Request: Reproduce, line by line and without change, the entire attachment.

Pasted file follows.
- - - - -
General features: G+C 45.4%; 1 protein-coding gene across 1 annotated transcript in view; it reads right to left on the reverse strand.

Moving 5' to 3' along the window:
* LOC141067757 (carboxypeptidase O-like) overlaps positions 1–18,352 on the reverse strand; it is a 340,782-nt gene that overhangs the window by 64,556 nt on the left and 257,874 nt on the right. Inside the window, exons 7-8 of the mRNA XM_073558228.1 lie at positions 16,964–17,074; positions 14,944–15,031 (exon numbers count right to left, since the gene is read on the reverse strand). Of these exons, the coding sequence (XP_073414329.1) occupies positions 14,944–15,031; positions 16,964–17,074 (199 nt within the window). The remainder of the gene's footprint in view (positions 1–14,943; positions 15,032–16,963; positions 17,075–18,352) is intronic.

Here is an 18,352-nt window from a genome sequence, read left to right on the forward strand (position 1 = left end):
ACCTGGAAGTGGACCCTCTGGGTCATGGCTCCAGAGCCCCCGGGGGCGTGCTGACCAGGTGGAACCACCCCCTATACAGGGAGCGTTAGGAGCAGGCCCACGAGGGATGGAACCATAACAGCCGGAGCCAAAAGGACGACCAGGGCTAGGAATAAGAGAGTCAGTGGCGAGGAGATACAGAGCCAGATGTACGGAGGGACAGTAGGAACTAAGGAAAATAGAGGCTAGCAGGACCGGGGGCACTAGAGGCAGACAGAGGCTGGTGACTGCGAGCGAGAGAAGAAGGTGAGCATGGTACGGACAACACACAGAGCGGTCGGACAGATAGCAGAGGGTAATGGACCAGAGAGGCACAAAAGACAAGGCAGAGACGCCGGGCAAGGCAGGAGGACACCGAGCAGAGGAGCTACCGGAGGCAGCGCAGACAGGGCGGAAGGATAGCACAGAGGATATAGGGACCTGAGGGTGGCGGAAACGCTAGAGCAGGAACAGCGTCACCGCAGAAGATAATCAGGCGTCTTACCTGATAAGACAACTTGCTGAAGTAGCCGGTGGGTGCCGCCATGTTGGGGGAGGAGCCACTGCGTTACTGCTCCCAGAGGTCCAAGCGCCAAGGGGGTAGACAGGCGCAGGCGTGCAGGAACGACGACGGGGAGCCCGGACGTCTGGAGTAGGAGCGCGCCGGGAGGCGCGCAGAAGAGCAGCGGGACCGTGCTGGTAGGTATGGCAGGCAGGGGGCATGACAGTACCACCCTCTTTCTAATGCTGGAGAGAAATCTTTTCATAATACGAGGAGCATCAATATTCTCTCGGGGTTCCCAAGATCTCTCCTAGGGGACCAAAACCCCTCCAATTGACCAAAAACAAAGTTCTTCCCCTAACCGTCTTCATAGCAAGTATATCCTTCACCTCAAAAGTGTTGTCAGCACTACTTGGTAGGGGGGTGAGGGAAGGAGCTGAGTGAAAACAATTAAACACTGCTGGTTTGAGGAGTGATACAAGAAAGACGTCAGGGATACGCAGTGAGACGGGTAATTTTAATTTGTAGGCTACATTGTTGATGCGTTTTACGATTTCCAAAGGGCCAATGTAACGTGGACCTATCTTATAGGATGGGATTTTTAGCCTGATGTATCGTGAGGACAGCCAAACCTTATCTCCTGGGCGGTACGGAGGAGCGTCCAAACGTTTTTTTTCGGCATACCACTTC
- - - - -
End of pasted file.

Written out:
General features: G+C 45.4%; 1 protein-coding gene across 1 annotated transcript in view; it reads right to left on the reverse strand.

Moving 5' to 3' along the window:
* LOC141067757 (carboxypeptidase O-like) overlaps positions 1–18,352 on the reverse strand; it is a 340,782-nt gene that overhangs the window by 64,556 nt on the left and 257,874 nt on the right. Inside the window, exons 7-8 of the mRNA XM_073558228.1 lie at positions 16,964–17,074; positions 14,944–15,031 (exon numbers count right to left, since the gene is read on the reverse strand). Of these exons, the coding sequence (XP_073414329.1) occupies positions 14,944–15,031; positions 16,964–17,074 (199 nt within the window). The remainder of the gene's footprint in view (positions 1–14,943; positions 15,032–16,963; positions 17,075–18,352) is intronic.

Here is an 18,352-nt window from a genome sequence, read left to right on the forward strand (position 1 = left end):
ACCTGGAAGTGGACCCTCTGGGTCATGGCTCCAGAGCCCCCGGGGGCGTGCTGACCAGGTGGAACCACCCCCTATACAGGGAGCGTTAGGAGCAGGCCCACGAGGGATGGAACCATAACAGCCGGAGCCAAAAGGACGACCAGGGCTAGGAATAAGAGAGTCAGTGGCGAGGAGATACAGAGCCAGATGTACGGAGGGACAGTAGGAACTAAGGAAAATAGAGGCTAGCAGGACCGGGGGCACTAGAGGCAGACAGAGGCTGGTGACTGCGAGCGAGAGAAGAAGGTGAGCATGGTACGGACAACACACAGAGCGGTCGGACAGATAGCAGAGGGTAATGGACCAGAGAGGCACAAAAGACAAGGCAGAGACGCCGGGCAAGGCAGGAGGACACCGAGCAGAGGAGCTACCGGAGGCAGCGCAGACAGGGCGGAAGGATAGCACAGAGGATATAGGGACCTGAGGGTGGCGGAAACGCTAGAGCAGGAACAGCGTCACCGCAGAAGATAATCAGGCGTCTTACCTGATAAGACAACTTGCTGAAGTAGCCGGTGGGTGCCGCCATGTTGGGGGAGGAGCCACTGCGTTACTGCTCCCAGAGGTCCAAGCGCCAAGGGGGTAGACAGGCGCAGGCGTGCAGGAACGACGACGGGGAGCCCGGACGTCTGGAGTAGGAGCGCGCCGGGAGGCGCGCAGAAGAGCAGCGGGACCGTGCTGGTAGGTATGGCAGGCAGGGGGCATGACAGTACCACCCTCTTTCTAATGCTGGAGAGAAATCTTTTCATAATACGAGGAGCATCAATATTCTCTCGGGGTTCCCAAGATCTCTCCTAGGGGACCAAAACCCCTCCAATTGACCAAAAACAAAGTTCTTCCCCTAACCGTCTTCATAGCAAGTATATCCTTCACCTCAAAAGTGTTGTCAGCACTACTTGGTAGGGGGGTGAGGGAAGGAGCTGAGTGAAAACAATTAAACACTGCTGGTTTGAGGAGTGATACAAGAAAGACGTCAGGGATACGCAGTGAGACGGGTAATTTTAATTTGTAGGCTACATTGTTGATGCGTTTTACGATTTCCAAAGGGCCAATGTAACGTGGACCTATCTTATAGGATGGGATTTTTAGCCTGATGTATCGTGAGGACAGCCAAACCTTATCTCCTGGGCGGTACGGAGGAGCGTCCAAACGTTTTTTTTCGGCATACCACTTC